What you can do to end human trafficking

Cchruscsaht

Pray


Pray daily for human trafficking victims, survivors, service providers and advocates throughout the world, and for the resolve to join in the work to eradicate this crime against humanity.

Find resources for prayer here.

 

Learn


Visit the following websites for information about human trafficking in the U.S. and throughout the world. USCSAHT includes parish resources, prayer services, and human trafficking news from the Vatican and Pope Francis.

The Center for Civil and Human Rights is engaged in exploring the mechanisms behind modern slavery and providing educational opportunities for those who want to know more. Visit our webite here to learn more about our programming initiatives.

 

Act


If you believe someone may be a victim of human trafficking, report your suspicions to law enforcement by calling 911 or the 24-hour National Human Trafficking Hotline at 1-888-373-7888. Trafficking victims, including undocumented individuals, are eligible for services and immigration assistance.

Be a conscientious and informed consumer. Discover your slavery footprint, ask who picked your tomatoes or made your clothes, or check out the Department of Labor’s List of Goods Produced by Child Labor or Forced Labor. Encourage companies to take steps to investigate and prevent human trafficking in their supply chains and publish the information for consumer awareness.

Volunteer and support anti-trafficking efforts in your community.

Host an awareness event to watch and discuss films about human trafficking. For example, learn how modern slavery exists today; watch an investigative documentary about sex trafficking; or discover how human trafficking can affect global food supply chains. Also, check out CNN’s Freedom Project for more stories on the different forms of human trafficking around the world.

Encourage your local schools to partner with students and include modern slavery in their curricula. As a parent, educator, or school administrator, be aware of how traffickers target school-aged children.

Be well-informed. Set up a web alert to receive current human trafficking news. Become familiar with public awareness materials available from the Department of Health and Human Services or the Department of Homeland Security.

Work with a local religious community or congregation to help stop trafficking by supporting a victim service provider or spreading awareness of human trafficking.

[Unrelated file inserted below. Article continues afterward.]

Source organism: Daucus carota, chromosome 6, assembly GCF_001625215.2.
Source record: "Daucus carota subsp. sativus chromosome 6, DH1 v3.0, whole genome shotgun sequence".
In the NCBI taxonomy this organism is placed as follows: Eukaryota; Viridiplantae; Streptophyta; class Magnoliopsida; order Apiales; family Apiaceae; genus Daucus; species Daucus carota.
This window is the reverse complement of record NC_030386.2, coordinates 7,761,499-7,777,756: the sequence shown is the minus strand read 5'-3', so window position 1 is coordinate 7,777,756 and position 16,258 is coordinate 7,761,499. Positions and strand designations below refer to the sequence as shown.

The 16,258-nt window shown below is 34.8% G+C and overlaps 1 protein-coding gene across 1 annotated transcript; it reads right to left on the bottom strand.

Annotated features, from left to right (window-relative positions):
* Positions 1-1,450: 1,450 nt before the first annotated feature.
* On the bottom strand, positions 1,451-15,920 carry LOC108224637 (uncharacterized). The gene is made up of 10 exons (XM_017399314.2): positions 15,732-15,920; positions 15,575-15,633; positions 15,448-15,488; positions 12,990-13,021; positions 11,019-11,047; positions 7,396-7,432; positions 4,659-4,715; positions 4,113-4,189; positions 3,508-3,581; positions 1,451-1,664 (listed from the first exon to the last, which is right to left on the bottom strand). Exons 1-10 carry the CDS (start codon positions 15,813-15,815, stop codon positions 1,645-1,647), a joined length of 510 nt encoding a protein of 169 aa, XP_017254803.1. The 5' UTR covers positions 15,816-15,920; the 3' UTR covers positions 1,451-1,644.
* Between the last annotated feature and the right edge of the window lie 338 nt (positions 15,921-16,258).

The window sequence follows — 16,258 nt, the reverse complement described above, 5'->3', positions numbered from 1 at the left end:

Businesses: Provide jobs, internships, skills training, and other opportunities to trafficking survivors. Be sure your supply chain is trafficking-free.

Students: Take action on your campus. Join or establish a university club to raise awareness about human trafficking and initiate action throughout your local community. Consider doing one of your research papers on a topic concerning human trafficking. Request that human trafficking be included in university curricula.

Health Care Providers: Learn how to identify the indicators of human trafficking and assist victims. With assistance from anti-trafficking organizations, extend low-cost or free services to human trafficking victims.

Journalists: The media plays an enormous role in shaping perceptions and guiding the public conversation about human trafficking. Here are some media best practices on how to effectively and responsibly report stories on human trafficking.

Attorneys: Offer human trafficking victims legal services, including support for those seeking  benefits or special visas. Resources are available for attorneys representing victims of human trafficking.

                               

Advocate


Meet with and/or write to your local, state, and federal government representatives to let them know you care about combating human trafficking, and ask what they are doing to address it.

Sign up to receive legislative advocacy alerts from U.S. Catholic Sisters Against Human Trafficking. Follow the “Take Action” opportunities on our website.

           

Support


Organize a fundraiser and donate the proceeds to a local or national anti-trafficking organization. For local or national referrals, contact Sr. Ann Oestreich at: atoihm97@gmail.com


To download a PDF version of this page, click here.